Leaders are sending the rank-and-file members of the Iowa Legislature home because there’s nothing to do without a state budget deal, and they’ve been unable to negotiate with the governor because he’s been out of the country visiting soldiers in Iraq and Afghanistan.
House Speaker Christopher Rants, a Republican from Sioux City, says leaders get to sit down with Governor Vilsack tomorrow (Thursday). “We’re going to talk with the governor — yada yada yada — the members will be back next week,” Rants says, using the verbal shorthand popularized by the television comedy “Seinfeld.”
Keeping just the legislative leaders and appropriations committee leaders around is both good and bad, according to Rants. “It stops this process of everyday, some member coming up to the appropriations chair with one more thing they think they can’t live without — ‘Can you appropriate $5000 for this or $10,000 for that?’ Well, that all adds up and we don’t have that money…so getting them out of the capital is probably a good thing if you’re a fiscal conservative,” Rants says. “The problem is sometimes when you send all the (rank-and-file) members home they come back…with new ideas, new pieces of policy they want to introduce and a new bill they want to start. That makes that challenging because, you know, we’re trying to shut this place down.”
Rants says the only “must-do” items left on his agenda are budget bills and there’s no need for all 150 legislators to stick around waiting for private negotiations with the governor to yield a budget. “We are a citizen legislature. All of those (legislators) upstairs have jobs to do,” Rants says. “They have real world jobs with employers saying ‘When are you going to return to work?’ We need to be cognizant of that.”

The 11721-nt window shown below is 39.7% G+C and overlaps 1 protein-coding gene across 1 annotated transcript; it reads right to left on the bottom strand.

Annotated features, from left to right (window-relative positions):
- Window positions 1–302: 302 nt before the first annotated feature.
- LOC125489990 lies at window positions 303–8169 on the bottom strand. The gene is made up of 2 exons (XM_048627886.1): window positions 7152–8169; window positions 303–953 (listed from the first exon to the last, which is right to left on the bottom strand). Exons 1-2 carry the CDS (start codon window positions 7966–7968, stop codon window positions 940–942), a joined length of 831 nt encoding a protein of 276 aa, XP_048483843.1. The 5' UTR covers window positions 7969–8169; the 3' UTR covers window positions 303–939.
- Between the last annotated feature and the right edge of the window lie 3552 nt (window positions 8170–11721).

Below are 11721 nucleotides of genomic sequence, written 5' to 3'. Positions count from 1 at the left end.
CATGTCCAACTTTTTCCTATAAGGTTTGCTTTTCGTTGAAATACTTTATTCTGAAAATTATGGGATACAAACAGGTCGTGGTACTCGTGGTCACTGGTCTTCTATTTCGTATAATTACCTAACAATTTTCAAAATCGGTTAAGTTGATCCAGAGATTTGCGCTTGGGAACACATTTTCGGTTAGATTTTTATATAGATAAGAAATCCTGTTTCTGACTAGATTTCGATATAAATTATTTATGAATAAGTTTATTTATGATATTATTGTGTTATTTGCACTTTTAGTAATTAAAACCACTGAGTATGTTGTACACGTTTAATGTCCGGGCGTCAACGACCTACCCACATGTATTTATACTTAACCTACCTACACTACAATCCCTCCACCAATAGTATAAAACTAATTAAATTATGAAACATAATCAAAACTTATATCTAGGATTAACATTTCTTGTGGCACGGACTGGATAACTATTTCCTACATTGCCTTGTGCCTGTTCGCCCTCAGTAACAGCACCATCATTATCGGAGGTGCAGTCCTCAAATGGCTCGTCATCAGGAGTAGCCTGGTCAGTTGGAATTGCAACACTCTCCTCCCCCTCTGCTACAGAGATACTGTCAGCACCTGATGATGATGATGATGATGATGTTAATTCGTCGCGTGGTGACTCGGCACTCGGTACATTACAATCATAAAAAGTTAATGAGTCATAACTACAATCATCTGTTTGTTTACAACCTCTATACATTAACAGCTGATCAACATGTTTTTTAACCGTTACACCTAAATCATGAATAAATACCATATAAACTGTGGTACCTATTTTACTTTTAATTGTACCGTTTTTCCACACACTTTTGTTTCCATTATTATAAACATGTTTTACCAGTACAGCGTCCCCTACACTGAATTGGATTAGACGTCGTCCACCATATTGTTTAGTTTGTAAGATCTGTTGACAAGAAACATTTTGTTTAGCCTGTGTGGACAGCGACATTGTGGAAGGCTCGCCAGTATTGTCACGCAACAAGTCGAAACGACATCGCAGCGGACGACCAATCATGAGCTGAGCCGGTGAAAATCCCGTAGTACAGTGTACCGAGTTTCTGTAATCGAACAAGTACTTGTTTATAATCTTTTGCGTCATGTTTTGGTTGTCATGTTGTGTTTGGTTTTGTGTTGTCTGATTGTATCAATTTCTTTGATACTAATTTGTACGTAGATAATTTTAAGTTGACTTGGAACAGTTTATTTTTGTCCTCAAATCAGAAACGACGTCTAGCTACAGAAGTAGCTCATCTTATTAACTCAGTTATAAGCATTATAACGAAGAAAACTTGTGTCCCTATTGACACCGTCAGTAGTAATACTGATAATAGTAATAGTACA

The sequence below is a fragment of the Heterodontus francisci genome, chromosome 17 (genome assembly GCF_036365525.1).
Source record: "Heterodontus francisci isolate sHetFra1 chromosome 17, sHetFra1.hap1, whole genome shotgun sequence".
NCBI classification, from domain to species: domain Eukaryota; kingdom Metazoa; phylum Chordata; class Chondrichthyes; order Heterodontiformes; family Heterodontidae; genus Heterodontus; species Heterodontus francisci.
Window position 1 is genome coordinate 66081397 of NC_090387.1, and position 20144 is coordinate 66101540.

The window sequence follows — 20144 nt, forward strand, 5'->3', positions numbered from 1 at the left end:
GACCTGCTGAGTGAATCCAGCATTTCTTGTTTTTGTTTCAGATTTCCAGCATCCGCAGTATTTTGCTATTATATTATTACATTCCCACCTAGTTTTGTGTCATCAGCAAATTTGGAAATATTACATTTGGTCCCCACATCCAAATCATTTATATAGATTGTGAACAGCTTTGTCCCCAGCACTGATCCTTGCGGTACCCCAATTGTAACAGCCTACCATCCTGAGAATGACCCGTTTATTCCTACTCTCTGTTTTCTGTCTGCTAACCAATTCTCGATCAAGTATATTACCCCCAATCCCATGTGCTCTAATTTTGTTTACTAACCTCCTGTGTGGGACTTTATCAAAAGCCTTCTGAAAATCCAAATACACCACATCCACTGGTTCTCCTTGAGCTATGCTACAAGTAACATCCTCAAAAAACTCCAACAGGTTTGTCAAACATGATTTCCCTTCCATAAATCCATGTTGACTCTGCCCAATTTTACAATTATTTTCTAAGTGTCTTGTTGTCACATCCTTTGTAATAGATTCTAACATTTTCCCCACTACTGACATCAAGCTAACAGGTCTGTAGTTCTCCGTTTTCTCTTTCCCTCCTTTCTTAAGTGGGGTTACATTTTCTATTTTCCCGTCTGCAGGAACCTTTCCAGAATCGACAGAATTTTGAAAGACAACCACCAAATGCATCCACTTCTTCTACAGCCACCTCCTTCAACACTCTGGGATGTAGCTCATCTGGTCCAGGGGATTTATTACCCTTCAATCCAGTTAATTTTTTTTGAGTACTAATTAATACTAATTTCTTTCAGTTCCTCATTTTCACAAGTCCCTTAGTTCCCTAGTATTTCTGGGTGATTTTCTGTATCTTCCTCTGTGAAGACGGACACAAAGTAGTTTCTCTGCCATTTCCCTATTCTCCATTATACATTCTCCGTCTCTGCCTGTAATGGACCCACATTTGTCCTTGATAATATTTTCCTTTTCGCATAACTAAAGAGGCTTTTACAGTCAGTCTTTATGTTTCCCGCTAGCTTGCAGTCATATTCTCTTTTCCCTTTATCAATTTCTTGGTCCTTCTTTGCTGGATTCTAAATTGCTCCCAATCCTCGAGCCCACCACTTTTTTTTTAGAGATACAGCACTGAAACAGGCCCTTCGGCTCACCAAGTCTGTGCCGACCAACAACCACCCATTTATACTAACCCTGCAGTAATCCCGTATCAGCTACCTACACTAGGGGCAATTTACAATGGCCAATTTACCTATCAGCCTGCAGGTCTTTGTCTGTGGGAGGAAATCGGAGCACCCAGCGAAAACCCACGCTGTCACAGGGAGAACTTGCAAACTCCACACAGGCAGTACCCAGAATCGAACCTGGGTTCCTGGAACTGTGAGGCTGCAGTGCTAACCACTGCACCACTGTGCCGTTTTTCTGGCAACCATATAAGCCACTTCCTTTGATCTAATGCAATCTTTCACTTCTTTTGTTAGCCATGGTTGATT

Senate Co-Leader Mike Gronstal, a Democrat from Council Bluffs, says he’s ready to make a budget deal. “I said in the governor’s office two weeks ago that we all had our cards on the table. We all knew what each other wanted, what our sticking points were and we could either spend two weeks being stubborn and trying to prove how stubborn we are or we could cut a deal,” Gronstal says. “I think it’s time to cut a deal.”
Gronstal says the main sticking point is how much to commit to raise teacher salaries, and whether to base teacher pay raises on performance. “We want to make sure the message to graduating (students in teacher training courses) this year in Iowa is that Iowa is, in short order…moving to the national average on teacher salaries,” Gronstal says.
Republican are also holding out for a bill that would gradually eliminate state taxes on Social Security income. Gronstal, the Democrat leader, says it’s time for the GOP to decide what they can get in a legislature that’s nearly-evenly-split with 76 Republicans and 74 Democrats, and save the rest for the campaign trail. “We’re prepared and ready and able to cut a deal,” Gronstal says. “Most of the piece of this are imminently negotiable or they’re not, and in that case it’s time to figure out…what do we do in the interim before the next election and get done with this session.” Tuesday was the last day that legislators received daily expense money.